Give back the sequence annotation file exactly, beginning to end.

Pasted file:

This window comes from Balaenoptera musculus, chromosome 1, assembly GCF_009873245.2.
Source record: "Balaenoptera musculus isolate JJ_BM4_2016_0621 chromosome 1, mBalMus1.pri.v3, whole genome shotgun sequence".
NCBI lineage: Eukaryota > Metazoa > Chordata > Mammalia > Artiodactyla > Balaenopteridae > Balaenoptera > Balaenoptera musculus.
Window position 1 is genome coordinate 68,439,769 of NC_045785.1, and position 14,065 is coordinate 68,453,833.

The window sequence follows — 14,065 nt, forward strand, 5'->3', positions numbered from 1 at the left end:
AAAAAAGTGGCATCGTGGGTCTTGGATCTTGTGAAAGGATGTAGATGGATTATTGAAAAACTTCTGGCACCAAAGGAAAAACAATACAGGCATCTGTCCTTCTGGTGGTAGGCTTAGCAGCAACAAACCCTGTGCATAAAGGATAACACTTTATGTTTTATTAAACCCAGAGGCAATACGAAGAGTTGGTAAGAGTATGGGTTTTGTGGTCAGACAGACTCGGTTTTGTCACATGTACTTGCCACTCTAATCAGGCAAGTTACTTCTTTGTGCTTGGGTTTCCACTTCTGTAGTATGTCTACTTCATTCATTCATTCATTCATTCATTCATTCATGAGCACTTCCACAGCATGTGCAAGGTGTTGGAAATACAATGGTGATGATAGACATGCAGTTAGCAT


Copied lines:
This window comes from Balaenoptera musculus, chromosome 1, assembly GCF_009873245.2.
Source record: "Balaenoptera musculus isolate JJ_BM4_2016_0621 chromosome 1, mBalMus1.pri.v3, whole genome shotgun sequence".
NCBI lineage: Eukaryota > Metazoa > Chordata > Mammalia > Artiodactyla > Balaenopteridae > Balaenoptera > Balaenoptera musculus.
Window position 1 is genome coordinate 68,439,769 of NC_045785.1, and position 14,065 is coordinate 68,453,833.

The window sequence follows — 14,065 nt, forward strand, 5'->3', positions numbered from 1 at the left end:
AAAAAAGTGGCATCGTGGGTCTTGGATCTTGTGAAAGGATGTAGATGGATTATTGAAAAACTTCTGGCACCAAAGGAAAAACAATACAGGCATCTGTCCTTCTGGTGGTAGGCTTAGCAGCAACAAACCCTGTGCATAAAGGATAACACTTTATGTTTTATTAAACCCAGAGGCAATACGAAGAGTTGGTAAGAGTATGGGTTTTGTGGTCAGACAGACTCGGTTTTGTCACATGTACTTGCCACTCTAATCAGGCAAGTTACTTCTTTGTGCTTGGGTTTCCACTTCTGTAGTATGTCTACTTCATTCATTCATTCATTCATTCATTCATTCATGAGCACTTCCACAGCATGTGCAAGGTGTTGGAAATACAATGGTGATGATAGACATGCAGTTAGCAT